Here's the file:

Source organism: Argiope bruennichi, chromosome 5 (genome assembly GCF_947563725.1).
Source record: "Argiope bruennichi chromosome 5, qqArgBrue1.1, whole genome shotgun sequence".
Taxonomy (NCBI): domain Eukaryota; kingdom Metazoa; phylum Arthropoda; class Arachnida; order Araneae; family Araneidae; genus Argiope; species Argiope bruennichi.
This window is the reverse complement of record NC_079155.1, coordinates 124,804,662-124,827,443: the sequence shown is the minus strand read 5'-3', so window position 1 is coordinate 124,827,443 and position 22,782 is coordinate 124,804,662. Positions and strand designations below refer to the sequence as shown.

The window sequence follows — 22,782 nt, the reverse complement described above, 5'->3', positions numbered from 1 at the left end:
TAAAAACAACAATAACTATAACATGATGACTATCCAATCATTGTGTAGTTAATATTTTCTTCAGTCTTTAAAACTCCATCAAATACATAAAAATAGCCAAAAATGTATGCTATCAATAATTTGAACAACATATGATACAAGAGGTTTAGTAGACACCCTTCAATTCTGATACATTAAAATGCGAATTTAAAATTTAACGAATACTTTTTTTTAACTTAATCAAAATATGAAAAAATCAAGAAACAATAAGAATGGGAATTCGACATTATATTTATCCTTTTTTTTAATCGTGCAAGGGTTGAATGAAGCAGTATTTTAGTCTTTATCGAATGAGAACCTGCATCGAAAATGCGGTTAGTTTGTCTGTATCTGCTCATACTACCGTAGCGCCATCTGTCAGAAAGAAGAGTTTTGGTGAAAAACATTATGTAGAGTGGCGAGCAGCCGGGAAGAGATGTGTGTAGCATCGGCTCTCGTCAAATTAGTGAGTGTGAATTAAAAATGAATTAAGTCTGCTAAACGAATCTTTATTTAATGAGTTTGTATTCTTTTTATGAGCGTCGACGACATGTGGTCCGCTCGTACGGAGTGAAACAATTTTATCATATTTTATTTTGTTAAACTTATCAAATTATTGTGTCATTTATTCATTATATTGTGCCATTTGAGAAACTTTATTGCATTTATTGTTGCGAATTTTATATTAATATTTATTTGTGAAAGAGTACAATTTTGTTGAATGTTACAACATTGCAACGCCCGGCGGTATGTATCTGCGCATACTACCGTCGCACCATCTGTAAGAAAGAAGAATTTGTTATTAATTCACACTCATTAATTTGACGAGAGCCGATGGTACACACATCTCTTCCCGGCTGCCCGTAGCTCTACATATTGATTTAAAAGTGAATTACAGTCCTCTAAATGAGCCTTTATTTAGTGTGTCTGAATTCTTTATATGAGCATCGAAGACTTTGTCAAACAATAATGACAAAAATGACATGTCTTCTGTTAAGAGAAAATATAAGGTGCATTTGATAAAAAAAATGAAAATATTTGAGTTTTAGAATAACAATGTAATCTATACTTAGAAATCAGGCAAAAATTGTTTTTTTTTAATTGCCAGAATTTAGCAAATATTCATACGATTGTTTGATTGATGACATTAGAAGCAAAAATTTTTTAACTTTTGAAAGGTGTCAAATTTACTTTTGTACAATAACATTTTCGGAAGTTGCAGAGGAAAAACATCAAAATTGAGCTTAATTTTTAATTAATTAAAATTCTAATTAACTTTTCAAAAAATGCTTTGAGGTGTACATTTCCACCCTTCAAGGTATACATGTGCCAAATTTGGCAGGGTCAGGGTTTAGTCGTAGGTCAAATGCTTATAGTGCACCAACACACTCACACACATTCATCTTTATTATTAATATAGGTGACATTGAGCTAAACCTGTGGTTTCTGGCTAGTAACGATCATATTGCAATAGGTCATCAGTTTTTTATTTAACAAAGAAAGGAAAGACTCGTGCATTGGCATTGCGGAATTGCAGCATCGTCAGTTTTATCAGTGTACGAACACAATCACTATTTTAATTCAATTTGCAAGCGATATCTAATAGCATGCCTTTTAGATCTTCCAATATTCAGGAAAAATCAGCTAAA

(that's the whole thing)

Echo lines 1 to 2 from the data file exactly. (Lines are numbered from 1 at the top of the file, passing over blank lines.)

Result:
Source organism: Argiope bruennichi, chromosome 5 (genome assembly GCF_947563725.1).
Source record: "Argiope bruennichi chromosome 5, qqArgBrue1.1, whole genome shotgun sequence".